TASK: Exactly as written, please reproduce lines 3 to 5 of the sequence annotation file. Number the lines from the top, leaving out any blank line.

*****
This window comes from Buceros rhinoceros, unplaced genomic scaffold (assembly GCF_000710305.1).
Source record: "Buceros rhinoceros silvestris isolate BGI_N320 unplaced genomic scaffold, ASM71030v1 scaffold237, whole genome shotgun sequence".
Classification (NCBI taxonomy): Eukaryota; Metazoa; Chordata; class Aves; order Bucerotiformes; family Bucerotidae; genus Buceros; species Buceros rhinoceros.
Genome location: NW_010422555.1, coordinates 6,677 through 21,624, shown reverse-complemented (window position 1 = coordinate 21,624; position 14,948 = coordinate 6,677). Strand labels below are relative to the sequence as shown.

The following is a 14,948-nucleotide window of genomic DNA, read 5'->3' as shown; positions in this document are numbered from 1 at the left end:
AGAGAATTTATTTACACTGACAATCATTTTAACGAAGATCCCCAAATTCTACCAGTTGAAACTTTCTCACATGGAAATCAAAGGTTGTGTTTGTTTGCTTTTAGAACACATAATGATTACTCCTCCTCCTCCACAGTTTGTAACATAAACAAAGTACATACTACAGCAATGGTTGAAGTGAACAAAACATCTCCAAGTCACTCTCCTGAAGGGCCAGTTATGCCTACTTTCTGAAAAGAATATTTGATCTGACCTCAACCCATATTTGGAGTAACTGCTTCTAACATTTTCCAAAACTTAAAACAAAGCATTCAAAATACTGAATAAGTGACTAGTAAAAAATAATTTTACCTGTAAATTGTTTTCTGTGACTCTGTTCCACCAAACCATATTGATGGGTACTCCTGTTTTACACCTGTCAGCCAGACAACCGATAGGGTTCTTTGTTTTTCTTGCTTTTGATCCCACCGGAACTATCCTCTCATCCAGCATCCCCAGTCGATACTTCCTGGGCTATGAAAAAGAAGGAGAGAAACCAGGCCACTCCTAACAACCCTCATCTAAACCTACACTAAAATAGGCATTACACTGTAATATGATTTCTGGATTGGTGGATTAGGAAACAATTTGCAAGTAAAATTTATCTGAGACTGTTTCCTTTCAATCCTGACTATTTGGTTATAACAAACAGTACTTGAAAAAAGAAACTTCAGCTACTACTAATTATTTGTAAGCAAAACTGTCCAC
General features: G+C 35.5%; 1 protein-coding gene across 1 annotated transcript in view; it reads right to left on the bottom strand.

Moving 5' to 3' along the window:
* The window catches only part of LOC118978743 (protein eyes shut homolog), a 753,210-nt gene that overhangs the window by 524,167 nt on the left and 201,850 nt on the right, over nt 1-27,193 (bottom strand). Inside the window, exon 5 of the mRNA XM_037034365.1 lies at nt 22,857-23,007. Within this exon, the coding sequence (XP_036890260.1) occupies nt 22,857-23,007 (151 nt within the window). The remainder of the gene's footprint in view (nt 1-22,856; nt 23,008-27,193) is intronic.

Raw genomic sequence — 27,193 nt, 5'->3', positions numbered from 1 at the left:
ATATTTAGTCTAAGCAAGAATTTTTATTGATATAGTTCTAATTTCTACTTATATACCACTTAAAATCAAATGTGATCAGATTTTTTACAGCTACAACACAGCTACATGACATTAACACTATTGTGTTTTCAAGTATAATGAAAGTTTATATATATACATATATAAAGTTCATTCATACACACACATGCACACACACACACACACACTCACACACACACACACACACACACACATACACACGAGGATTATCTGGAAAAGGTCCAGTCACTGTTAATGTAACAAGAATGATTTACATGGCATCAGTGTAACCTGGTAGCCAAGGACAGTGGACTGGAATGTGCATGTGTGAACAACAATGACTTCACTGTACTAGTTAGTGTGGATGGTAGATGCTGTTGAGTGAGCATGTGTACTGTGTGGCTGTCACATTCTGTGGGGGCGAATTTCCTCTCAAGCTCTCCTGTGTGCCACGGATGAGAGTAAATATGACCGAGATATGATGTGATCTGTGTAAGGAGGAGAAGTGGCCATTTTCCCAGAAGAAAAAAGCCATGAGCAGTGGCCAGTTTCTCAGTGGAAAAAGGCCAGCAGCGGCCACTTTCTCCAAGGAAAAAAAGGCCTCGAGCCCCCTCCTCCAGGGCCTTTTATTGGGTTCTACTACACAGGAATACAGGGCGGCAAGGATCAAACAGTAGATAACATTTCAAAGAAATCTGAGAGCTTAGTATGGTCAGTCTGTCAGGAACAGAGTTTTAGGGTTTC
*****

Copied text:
Classification (NCBI taxonomy): Eukaryota; Metazoa; Chordata; class Aves; order Bucerotiformes; family Bucerotidae; genus Buceros; species Buceros rhinoceros.
Genome location: NW_010422555.1, coordinates 6,677 through 21,624, shown reverse-complemented (window position 1 = coordinate 21,624; position 14,948 = coordinate 6,677). Strand labels below are relative to the sequence as shown.

The following is a 14,948-nucleotide window of genomic DNA, read 5'->3' as shown; positions in this document are numbered from 1 at the left end: